On November 30, more than 2 million public sector workers struck against government plans to make them pay more, and work longer, for reduced pensions. It was the biggest strike for decades. The Socialist Party and Socialist Workers Party seized upon the stoppage as proof of the revival of the trade unions as organs of class struggle.
But within weeks, the Trades Union Congress Public Sector Liaison Group announced it was suspending any further action and had accepted the government’s “Heads of Agreement” proposals for public sector pension schemes.
The pseudo-left now claim that the Trades Union Congress can be pressured to reverse its betrayal. But all the unions are complicit in the scheme-specific approach to negotiations that has facilitated the TUC’s divide and rule policy. Their actions have given the green light to the government to step up its assault on pensions across the board, as seen at Unilever.
From the outset, the Socialist Equality Party has explained that the trade unions are bitterly opposed to any genuine struggle against the attacks on pensions or any other aspect of the government’s austerity programme.
What is needed is to mobilise the collective strength of the working class in a general strike. New rank-and-file organisations must be built—independent of the trade union and labour bureaucracy—to unite all sections of the working class in a common fight to bring down the government.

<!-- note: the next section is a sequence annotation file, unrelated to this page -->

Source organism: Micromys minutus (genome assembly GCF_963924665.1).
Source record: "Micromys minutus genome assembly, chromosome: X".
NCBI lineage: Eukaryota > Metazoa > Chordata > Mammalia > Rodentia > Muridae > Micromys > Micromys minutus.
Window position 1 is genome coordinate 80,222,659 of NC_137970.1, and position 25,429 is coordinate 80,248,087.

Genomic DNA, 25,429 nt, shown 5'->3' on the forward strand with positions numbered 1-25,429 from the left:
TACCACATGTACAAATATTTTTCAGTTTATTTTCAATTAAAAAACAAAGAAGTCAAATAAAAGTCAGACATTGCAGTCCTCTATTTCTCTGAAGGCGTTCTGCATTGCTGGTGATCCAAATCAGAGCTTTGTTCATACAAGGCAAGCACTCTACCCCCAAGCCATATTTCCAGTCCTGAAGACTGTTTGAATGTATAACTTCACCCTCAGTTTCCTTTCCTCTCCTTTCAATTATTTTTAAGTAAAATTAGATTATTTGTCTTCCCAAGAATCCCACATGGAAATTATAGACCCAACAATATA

This is a political struggle that must proceed from the recognition that capitalism has failed. It is not a question of exchanging one set of capitalist politicians with another, but of replacing the system in its entirety through the formation of a workers’ government. The billions given over to the banks and the super-rich must be returned immediately and used to meet the basic needs of the population as part of the reorganisation of all aspects of social and economic life along socialist lines.
We invite workers, students, youth and retirees to attend our meetings to discuss the lessons of this crucial experience. The first meeting is scheduled for Leeds.
Sunday, February 19, 3 p.m.
2 Lower Briggate
Thursday, February 23, 7 p.m.
Room 407 Boyd Orr Building
Wednesday, March 7, 7.30 p.m.
88 Stokes Croft,
Wednesday, March 7, 7.30 pm
St Luke’s Neighbourhood Centre
Meeting Room (off main hall)
Devonshire Street/Guide Post Road junction
(entrance on Guide Post Road)
Thursday 15 March, 7.30 pm
The Fly in the Loaf Pub
35 Hardman Street